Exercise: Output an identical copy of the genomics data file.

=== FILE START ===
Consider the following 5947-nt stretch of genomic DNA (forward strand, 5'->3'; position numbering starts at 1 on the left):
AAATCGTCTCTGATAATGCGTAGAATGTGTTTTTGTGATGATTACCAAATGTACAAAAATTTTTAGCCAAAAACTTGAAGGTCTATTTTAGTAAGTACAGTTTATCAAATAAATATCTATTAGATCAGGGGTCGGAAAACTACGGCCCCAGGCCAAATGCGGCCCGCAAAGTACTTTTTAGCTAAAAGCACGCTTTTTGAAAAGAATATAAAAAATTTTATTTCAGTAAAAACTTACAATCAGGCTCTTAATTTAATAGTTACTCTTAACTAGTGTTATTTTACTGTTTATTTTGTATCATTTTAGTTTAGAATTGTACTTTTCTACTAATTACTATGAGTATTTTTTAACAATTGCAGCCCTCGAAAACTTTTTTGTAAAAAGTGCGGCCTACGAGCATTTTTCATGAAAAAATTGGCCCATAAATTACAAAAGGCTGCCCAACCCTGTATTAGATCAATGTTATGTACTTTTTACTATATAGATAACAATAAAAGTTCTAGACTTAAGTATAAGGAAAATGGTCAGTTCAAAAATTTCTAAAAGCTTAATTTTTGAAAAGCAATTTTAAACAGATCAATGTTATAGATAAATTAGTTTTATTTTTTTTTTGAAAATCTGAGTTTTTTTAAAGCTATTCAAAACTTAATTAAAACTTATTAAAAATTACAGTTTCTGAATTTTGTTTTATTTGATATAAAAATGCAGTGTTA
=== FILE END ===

Consider the following 5947-nt stretch of genomic DNA (forward strand, 5'->3'; position numbering starts at 1 on the left):
AAATCGTCTCTGATAATGCGTAGAATGTGTTTTTGTGATGATTACCAAATGTACAAAAATTTTTAGCCAAAAACTTGAAGGTCTATTTTAGTAAGTACAGTTTATCAAATAAATATCTATTAGATCAGGGGTCGGAAAACTACGGCCCCAGGCCAAATGCGGCCCGCAAAGTACTTTTTAGCTAAAAGCACGCTTTTTGAAAAGAATATAAAAAATTTTATTTCAGTAAAAACTTACAATCAGGCTCTTAATTTAATAGTTACTCTTAACTAGTGTTATTTTACTGTTTATTTTGTATCATTTTAGTTTAGAATTGTACTTTTCTACTAATTACTATGAGTATTTTTTAACAATTGCAGCCCTCGAAAACTTTTTTGTAAAAAGTGCGGCCTACGAGCATTTTTCATGAAAAAATTGGCCCATAAATTACAAAAGGCTGCCCAACCCTGTATTAGATCAATGTTATGTACTTTTTACTATATAGATAACAATAAAAGTTCTAGACTTAAGTATAAGGAAAATGGTCAGTTCAAAAATTTCTAAAAGCTTAATTTTTGAAAAGCAATTTTAAACAGATCAATGTTATAGATAAATTAGTTTTATTTTTTTTTTGAAAATCTGAGTTTTTTTAAAGCTATTCAAAACTTAATTAAAACTTATTAAAAATTACAGTTTCTGAATTTTGTTTTATTTGATATAAAAATGCAGTGTTA